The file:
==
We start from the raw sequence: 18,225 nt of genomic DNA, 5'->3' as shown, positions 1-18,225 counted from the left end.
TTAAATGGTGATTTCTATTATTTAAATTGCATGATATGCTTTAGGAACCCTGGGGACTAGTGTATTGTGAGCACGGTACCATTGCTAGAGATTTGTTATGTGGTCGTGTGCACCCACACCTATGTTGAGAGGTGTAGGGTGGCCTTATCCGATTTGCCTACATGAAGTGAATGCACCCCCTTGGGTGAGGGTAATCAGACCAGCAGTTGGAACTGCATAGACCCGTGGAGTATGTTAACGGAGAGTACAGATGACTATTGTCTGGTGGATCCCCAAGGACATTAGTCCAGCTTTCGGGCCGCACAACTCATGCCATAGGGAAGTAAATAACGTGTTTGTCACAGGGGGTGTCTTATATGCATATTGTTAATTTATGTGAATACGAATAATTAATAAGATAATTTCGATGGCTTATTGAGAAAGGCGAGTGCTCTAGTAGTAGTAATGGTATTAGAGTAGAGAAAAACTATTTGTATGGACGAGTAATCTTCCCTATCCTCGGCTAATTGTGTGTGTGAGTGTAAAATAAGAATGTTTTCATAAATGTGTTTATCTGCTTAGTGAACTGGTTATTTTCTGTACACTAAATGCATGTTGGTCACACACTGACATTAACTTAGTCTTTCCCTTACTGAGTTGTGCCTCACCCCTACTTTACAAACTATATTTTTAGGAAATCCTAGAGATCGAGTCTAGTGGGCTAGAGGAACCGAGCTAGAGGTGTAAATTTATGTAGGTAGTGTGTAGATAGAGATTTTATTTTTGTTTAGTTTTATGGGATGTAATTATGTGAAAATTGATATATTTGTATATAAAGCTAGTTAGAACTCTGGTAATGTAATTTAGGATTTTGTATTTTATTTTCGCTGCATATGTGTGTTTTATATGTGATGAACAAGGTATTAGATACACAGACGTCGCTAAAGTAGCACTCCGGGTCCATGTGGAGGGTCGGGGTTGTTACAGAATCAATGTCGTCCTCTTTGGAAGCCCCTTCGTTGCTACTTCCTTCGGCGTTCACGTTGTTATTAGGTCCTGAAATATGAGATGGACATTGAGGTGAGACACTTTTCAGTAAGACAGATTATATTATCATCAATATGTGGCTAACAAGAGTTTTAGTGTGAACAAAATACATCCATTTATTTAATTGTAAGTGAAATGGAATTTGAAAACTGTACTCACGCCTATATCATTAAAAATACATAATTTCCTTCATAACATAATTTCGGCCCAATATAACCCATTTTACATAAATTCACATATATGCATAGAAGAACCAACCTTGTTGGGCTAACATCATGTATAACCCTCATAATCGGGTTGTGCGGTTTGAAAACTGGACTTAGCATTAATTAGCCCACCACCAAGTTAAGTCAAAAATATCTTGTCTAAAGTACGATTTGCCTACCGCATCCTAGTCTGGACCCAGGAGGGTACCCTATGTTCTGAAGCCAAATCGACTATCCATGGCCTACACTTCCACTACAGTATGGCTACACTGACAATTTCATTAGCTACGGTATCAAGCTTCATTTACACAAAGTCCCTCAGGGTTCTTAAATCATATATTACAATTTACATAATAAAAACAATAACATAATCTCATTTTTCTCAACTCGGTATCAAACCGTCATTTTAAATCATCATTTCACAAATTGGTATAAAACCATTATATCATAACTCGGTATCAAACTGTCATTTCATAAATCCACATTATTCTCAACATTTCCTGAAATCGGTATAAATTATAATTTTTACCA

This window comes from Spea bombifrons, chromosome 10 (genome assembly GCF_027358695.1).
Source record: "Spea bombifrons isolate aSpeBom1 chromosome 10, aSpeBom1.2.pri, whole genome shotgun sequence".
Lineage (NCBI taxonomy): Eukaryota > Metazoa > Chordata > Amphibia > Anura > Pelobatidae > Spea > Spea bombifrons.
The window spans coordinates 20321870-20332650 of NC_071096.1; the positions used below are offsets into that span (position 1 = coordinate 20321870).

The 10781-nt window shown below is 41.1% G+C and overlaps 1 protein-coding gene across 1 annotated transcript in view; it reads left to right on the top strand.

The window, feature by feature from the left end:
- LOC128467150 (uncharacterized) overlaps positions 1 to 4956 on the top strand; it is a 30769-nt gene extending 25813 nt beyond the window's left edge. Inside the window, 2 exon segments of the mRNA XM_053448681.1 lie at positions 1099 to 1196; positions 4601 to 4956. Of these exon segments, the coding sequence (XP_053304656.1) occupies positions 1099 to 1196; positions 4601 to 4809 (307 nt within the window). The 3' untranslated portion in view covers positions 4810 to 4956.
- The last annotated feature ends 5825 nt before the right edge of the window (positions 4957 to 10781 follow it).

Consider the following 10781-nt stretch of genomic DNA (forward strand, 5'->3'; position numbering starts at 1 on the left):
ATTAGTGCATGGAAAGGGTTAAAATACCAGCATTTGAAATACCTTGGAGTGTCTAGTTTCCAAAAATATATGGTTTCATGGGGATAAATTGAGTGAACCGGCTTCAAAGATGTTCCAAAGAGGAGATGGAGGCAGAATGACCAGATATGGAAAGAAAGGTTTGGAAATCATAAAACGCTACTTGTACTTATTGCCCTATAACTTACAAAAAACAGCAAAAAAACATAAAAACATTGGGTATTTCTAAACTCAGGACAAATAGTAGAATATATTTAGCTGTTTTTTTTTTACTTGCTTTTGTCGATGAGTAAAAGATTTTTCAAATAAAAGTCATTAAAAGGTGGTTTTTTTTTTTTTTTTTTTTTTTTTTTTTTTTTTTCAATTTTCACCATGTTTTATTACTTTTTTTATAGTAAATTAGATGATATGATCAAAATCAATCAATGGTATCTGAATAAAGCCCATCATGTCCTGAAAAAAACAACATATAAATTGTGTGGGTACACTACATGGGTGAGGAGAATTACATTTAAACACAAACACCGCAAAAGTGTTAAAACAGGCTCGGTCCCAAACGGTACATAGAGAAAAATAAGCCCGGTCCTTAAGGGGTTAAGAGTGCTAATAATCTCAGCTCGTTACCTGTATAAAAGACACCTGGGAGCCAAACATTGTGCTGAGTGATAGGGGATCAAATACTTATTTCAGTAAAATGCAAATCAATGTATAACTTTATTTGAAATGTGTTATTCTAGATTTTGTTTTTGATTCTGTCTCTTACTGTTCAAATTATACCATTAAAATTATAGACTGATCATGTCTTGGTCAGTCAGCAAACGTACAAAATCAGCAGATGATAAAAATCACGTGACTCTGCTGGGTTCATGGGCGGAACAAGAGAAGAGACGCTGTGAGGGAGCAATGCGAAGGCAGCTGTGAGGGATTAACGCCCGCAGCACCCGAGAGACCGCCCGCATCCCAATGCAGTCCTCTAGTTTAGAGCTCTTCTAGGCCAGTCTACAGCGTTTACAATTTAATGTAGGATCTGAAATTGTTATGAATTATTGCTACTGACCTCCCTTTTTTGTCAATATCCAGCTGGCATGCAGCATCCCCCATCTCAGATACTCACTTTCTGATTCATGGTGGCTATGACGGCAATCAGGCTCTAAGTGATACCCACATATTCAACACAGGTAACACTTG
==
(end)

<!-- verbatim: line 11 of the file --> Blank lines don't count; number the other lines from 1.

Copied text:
Consider the following 10781-nt stretch of genomic DNA (forward strand, 5'->3'; position numbering starts at 1 on the left):